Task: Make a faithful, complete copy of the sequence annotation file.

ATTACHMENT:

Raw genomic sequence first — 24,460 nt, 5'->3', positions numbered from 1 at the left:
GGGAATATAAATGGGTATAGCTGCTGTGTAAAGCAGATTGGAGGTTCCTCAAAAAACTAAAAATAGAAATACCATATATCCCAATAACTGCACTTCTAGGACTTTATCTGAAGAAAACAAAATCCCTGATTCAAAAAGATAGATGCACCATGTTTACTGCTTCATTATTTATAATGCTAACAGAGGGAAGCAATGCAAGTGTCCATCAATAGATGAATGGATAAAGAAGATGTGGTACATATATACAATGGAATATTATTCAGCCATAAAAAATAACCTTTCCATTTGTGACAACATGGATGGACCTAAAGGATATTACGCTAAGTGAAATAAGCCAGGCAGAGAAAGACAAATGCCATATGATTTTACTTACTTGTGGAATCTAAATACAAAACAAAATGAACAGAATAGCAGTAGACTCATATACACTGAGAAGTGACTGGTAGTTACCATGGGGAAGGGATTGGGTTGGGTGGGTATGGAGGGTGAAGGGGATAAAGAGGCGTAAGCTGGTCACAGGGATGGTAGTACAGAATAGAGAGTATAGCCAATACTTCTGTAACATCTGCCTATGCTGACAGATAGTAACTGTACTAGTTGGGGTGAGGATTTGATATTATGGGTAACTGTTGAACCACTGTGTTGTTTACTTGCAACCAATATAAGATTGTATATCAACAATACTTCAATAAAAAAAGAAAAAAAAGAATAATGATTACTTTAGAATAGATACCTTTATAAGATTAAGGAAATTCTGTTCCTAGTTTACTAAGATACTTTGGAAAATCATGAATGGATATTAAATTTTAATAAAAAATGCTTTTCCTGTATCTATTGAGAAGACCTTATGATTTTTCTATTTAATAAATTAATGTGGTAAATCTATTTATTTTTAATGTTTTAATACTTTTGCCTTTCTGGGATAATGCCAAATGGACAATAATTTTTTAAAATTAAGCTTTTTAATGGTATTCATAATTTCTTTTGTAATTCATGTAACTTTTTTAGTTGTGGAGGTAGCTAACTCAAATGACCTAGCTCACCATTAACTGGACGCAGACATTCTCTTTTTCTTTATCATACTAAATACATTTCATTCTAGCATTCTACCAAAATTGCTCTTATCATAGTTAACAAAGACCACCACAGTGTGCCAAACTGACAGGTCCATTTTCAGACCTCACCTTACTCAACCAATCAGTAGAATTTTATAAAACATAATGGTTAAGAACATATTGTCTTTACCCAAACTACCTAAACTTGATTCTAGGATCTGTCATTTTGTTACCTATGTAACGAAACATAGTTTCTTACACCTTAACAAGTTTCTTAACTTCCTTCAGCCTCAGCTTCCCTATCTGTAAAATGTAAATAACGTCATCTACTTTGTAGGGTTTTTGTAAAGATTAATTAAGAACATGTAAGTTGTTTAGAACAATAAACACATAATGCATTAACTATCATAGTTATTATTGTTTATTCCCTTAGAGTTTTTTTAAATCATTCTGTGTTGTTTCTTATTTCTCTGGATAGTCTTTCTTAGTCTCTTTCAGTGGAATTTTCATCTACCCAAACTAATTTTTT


Raw genomic sequence first — 24,460 nt, 5'->3', positions numbered from 1 at the left:
GGGAATATAAATGGGTATAGCTGCTGTGTAAAGCAGATTGGAGGTTCCTCAAAAAACTAAAAATAGAAATACCATATATCCCAATAACTGCACTTCTAGGACTTTATCTGAAGAAAACAAAATCCCTGATTCAAAAAGATAGATGCACCATGTTTACTGCTTCATTATTTATAATGCTAACAGAGGGAAGCAATGCAAGTGTCCATCAATAGATGAATGGATAAAGAAGATGTGGTACATATATACAATGGAATATTATTCAGCCATAAAAAATAACCTTTCCATTTGTGACAACATGGATGGACCTAAAGGATATTACGCTAAGTGAAATAAGCCAGGCAGAGAAAGACAAATGCCATATGATTTTACTTACTTGTGGAATCTAAATACAAAACAAAATGAACAGAATAGCAGTAGACTCATATACACTGAGAAGTGACTGGTAGTTACCATGGGGAAGGGATTGGGTTGGGTGGGTATGGAGGGTGAAGGGGATAAAGAGGCGTAAGCTGGTCACAGGGATGGTAGTACAGAATAGAGAGTATAGCCAATACTTCTGTAACATCTGCCTATGCTGACAGATAGTAACTGTACTAGTTGGGGTGAGGATTTGATATTATGGGTAACTGTTGAACCACTGTGTTGTTTACTTGCAACCAATATAAGATTGTATATCAACAATACTTCAATAAAAAAAGAAAAAAAAGAATAATGATTACTTTAGAATAGATACCTTTATAAGATTAAGGAAATTCTGTTCCTAGTTTACTAAGATACTTTGGAAAATCATGAATGGATATTAAATTTTAATAAAAAATGCTTTTCCTGTATCTATTGAGAAGACCTTATGATTTTTCTATTTAATAAATTAATGTGGTAAATCTATTTATTTTTAATGTTTTAATACTTTTGCCTTTCTGGGATAATGCCAAATGGACAATAATTTTTTAAAATTAAGCTTTTTAATGGTATTCATAATTTCTTTTGTAATTCATGTAACTTTTTTAGTTGTGGAGGTAGCTAACTCAAATGACCTAGCTCACCATTAACTGGACGCAGACATTCTCTTTTTCTTTATCATACTAAATACATTTCATTCTAGCATTCTACCAAAATTGCTCTTATCATAGTTAACAAAGACCACCACAGTGTGCCAAACTGACAGGTCCATTTTCAGACCTCACCTTACTCAACCAATCAGTAGAATTTTATAAAACATAATGGTTAAGAACATATTGTCTTTACCCAAACTACCTAAACTTGATTCTAGGATCTGTCATTTTGTTACCTATGTAACGAAACATAGTTTCTTACACCTTAACAAGTTTCTTAACTTCCTTCAGCCTCAGCTTCCCTATCTGTAAAATGTAAATAACGTCATCTACTTTGTAGGGTTTTTGTAAAGATTAATTAAGAACATGTAAGTTGTTTAGAACAATAAACACATAATGCATTAACTATCATAGTTATTATTGTTTATTCCCTTAGAGTTTTTTTAAATCATTCTGTGTTGTTTCTTATTTCTCTGGATAGTCTTTCTTAGTCTCTTTCAGTGGAATTTTCATCTACCCAAACTAATTTTTT